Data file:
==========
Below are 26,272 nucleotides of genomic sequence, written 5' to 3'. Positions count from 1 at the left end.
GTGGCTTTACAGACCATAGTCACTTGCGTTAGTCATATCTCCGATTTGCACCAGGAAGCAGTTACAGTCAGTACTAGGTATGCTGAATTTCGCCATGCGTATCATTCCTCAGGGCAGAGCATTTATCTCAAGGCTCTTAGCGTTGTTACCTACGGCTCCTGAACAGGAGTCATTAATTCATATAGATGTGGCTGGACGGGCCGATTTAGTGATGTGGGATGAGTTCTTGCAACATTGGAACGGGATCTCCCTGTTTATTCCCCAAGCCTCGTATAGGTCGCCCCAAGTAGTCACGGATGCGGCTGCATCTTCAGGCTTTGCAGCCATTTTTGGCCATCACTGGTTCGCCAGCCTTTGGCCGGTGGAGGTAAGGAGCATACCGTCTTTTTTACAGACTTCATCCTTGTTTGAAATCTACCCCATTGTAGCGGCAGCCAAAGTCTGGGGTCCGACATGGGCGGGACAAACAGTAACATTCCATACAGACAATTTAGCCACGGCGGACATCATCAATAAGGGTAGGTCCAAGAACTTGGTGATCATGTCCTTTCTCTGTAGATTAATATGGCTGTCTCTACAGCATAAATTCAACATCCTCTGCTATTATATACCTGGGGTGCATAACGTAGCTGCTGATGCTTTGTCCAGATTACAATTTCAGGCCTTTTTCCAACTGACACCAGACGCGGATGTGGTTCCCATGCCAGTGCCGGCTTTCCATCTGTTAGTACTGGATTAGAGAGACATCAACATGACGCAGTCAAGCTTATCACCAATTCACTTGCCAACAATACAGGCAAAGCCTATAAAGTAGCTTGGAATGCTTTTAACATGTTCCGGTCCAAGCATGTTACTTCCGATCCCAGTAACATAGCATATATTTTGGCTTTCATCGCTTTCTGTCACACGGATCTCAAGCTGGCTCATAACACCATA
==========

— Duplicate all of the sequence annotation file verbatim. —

Below are 26,272 nucleotides of genomic sequence, written 5' to 3'. Positions count from 1 at the left end.
GTGGCTTTACAGACCATAGTCACTTGCGTTAGTCATATCTCCGATTTGCACCAGGAAGCAGTTACAGTCAGTACTAGGTATGCTGAATTTCGCCATGCGTATCATTCCTCAGGGCAGAGCATTTATCTCAAGGCTCTTAGCGTTGTTACCTACGGCTCCTGAACAGGAGTCATTAATTCATATAGATGTGGCTGGACGGGCCGATTTAGTGATGTGGGATGAGTTCTTGCAACATTGGAACGGGATCTCCCTGTTTATTCCCCAAGCCTCGTATAGGTCGCCCCAAGTAGTCACGGATGCGGCTGCATCTTCAGGCTTTGCAGCCATTTTTGGCCATCACTGGTTCGCCAGCCTTTGGCCGGTGGAGGTAAGGAGCATACCGTCTTTTTTACAGACTTCATCCTTGTTTGAAATCTACCCCATTGTAGCGGCAGCCAAAGTCTGGGGTCCGACATGGGCGGGACAAACAGTAACATTCCATACAGACAATTTAGCCACGGCGGACATCATCAATAAGGGTAGGTCCAAGAACTTGGTGATCATGTCCTTTCTCTGTAGATTAATATGGCTGTCTCTACAGCATAAATTCAACATCCTCTGCTATTATATACCTGGGGTGCATAACGTAGCTGCTGATGCTTTGTCCAGATTACAATTTCAGGCCTTTTTCCAACTGACACCAGACGCGGATGTGGTTCCCATGCCAGTGCCGGCTTTCCATCTGTTAGTACTGGATTAGAGAGACATCAACATGACGCAGTCAAGCTTATCACCAATTCACTTGCCAACAATACAGGCAAAGCCTATAAAGTAGCTTGGAATGCTTTTAACATGTTCCGGTCCAAGCATGTTACTTCCGATCCCAGTAACATAGCATATATTTTGGCTTTCATCGCTTTCTGTCACACGGATCTCAAGCTGGCTCATAACACCATA